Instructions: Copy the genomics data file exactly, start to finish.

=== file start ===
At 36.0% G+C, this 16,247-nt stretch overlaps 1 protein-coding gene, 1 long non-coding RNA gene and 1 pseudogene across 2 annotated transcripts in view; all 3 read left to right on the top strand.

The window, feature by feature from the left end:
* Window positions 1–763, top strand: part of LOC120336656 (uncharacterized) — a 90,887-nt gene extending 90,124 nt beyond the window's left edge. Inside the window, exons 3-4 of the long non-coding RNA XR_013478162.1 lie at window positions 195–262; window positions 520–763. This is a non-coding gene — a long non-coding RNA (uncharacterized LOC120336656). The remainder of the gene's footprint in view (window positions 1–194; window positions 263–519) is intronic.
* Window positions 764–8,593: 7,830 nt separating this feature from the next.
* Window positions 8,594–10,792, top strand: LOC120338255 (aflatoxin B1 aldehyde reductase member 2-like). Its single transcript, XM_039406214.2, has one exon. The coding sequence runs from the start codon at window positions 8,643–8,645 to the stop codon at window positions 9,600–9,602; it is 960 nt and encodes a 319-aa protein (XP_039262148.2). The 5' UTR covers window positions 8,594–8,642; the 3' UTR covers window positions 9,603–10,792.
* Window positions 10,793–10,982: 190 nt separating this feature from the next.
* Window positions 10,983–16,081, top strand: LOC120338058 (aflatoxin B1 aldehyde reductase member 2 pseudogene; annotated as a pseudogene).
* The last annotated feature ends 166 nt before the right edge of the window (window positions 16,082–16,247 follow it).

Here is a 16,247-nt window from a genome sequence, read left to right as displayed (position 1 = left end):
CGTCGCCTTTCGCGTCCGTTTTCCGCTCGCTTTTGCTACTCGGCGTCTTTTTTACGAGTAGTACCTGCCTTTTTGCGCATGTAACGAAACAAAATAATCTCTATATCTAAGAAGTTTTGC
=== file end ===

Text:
At 36.0% G+C, this 16,247-nt stretch overlaps 1 protein-coding gene, 1 long non-coding RNA gene and 1 pseudogene across 2 annotated transcripts in view; all 3 read left to right on the top strand.

The window, feature by feature from the left end:
* Window positions 1–763, top strand: part of LOC120336656 (uncharacterized) — a 90,887-nt gene extending 90,124 nt beyond the window's left edge. Inside the window, exons 3-4 of the long non-coding RNA XR_013478162.1 lie at window positions 195–262; window positions 520–763. This is a non-coding gene — a long non-coding RNA (uncharacterized LOC120336656). The remainder of the gene's footprint in view (window positions 1–194; window positions 263–519) is intronic.
* Window positions 764–8,593: 7,830 nt separating this feature from the next.
* Window positions 8,594–10,792, top strand: LOC120338255 (aflatoxin B1 aldehyde reductase member 2-like). Its single transcript, XM_039406214.2, has one exon. The coding sequence runs from the start codon at window positions 8,643–8,645 to the stop codon at window positions 9,600–9,602; it is 960 nt and encodes a 319-aa protein (XP_039262148.2). The 5' UTR covers window positions 8,594–8,642; the 3' UTR covers window positions 9,603–10,792.
* Window positions 10,793–10,982: 190 nt separating this feature from the next.
* Window positions 10,983–16,081, top strand: LOC120338058 (aflatoxin B1 aldehyde reductase member 2 pseudogene; annotated as a pseudogene).
* The last annotated feature ends 166 nt before the right edge of the window (window positions 16,082–16,247 follow it).

Here is a 16,247-nt window from a genome sequence, read left to right as displayed (position 1 = left end):
CGTCGCCTTTCGCGTCCGTTTTCCGCTCGCTTTTGCTACTCGGCGTCTTTTTTACGAGTAGTACCTGCCTTTTTGCGCATGTAACGAAACAAAATAATCTCTATATCTAAGAAGTTTTGC